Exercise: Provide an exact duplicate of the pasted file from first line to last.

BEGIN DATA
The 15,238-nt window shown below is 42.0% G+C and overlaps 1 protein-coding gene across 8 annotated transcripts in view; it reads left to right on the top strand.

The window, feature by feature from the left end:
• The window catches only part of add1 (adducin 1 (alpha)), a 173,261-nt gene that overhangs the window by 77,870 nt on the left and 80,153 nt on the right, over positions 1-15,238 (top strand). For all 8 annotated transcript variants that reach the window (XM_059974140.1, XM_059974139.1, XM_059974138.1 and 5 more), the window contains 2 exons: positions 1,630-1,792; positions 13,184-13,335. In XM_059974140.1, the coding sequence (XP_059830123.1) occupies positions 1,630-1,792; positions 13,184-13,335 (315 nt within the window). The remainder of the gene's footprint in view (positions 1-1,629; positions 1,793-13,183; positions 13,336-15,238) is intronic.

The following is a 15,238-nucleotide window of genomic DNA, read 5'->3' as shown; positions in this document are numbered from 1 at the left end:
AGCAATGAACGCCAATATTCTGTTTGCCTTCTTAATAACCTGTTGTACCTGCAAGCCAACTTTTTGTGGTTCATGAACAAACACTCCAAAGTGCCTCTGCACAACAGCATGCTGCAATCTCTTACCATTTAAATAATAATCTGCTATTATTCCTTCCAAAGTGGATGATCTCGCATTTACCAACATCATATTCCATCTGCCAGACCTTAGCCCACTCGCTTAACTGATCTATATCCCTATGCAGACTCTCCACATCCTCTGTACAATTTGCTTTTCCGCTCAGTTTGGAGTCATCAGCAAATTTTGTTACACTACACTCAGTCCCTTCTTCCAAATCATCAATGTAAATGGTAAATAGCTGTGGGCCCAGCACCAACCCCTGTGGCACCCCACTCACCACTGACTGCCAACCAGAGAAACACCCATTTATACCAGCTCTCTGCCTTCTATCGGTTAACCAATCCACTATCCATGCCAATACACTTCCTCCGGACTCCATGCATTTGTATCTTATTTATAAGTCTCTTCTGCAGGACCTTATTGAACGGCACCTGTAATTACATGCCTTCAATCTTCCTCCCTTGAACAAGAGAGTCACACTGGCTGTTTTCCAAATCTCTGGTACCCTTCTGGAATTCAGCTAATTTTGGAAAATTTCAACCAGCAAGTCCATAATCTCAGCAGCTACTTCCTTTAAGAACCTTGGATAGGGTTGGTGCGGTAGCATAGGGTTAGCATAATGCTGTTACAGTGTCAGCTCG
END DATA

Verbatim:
The 15,238-nt window shown below is 42.0% G+C and overlaps 1 protein-coding gene across 8 annotated transcripts in view; it reads left to right on the top strand.

The window, feature by feature from the left end:
• The window catches only part of add1 (adducin 1 (alpha)), a 173,261-nt gene that overhangs the window by 77,870 nt on the left and 80,153 nt on the right, over positions 1-15,238 (top strand). For all 8 annotated transcript variants that reach the window (XM_059974140.1, XM_059974139.1, XM_059974138.1 and 5 more), the window contains 2 exons: positions 1,630-1,792; positions 13,184-13,335. In XM_059974140.1, the coding sequence (XP_059830123.1) occupies positions 1,630-1,792; positions 13,184-13,335 (315 nt within the window). The remainder of the gene's footprint in view (positions 1-1,629; positions 1,793-13,183; positions 13,336-15,238) is intronic.

The following is a 15,238-nucleotide window of genomic DNA, read 5'->3' as shown; positions in this document are numbered from 1 at the left end:
AGCAATGAACGCCAATATTCTGTTTGCCTTCTTAATAACCTGTTGTACCTGCAAGCCAACTTTTTGTGGTTCATGAACAAACACTCCAAAGTGCCTCTGCACAACAGCATGCTGCAATCTCTTACCATTTAAATAATAATCTGCTATTATTCCTTCCAAAGTGGATGATCTCGCATTTACCAACATCATATTCCATCTGCCAGACCTTAGCCCACTCGCTTAACTGATCTATATCCCTATGCAGACTCTCCACATCCTCTGTACAATTTGCTTTTCCGCTCAGTTTGGAGTCATCAGCAAATTTTGTTACACTACACTCAGTCCCTTCTTCCAAATCATCAATGTAAATGGTAAATAGCTGTGGGCCCAGCACCAACCCCTGTGGCACCCCACTCACCACTGACTGCCAACCAGAGAAACACCCATTTATACCAGCTCTCTGCCTTCTATCGGTTAACCAATCCACTATCCATGCCAATACACTTCCTCCGGACTCCATGCATTTGTATCTTATTTATAAGTCTCTTCTGCAGGACCTTATTGAACGGCACCTGTAATTACATGCCTTCAATCTTCCTCCCTTGAACAAGAGAGTCACACTGGCTGTTTTCCAAATCTCTGGTACCCTTCTGGAATTCAGCTAATTTTGGAAAATTTCAACCAGCAAGTCCATAATCTCAGCAGCTACTTCCTTTAAGAACCTTGGATAGGGTTGGTGCGGTAGCATAGGGTTAGCATAATGCTGTTACAGTGTCAGCTCG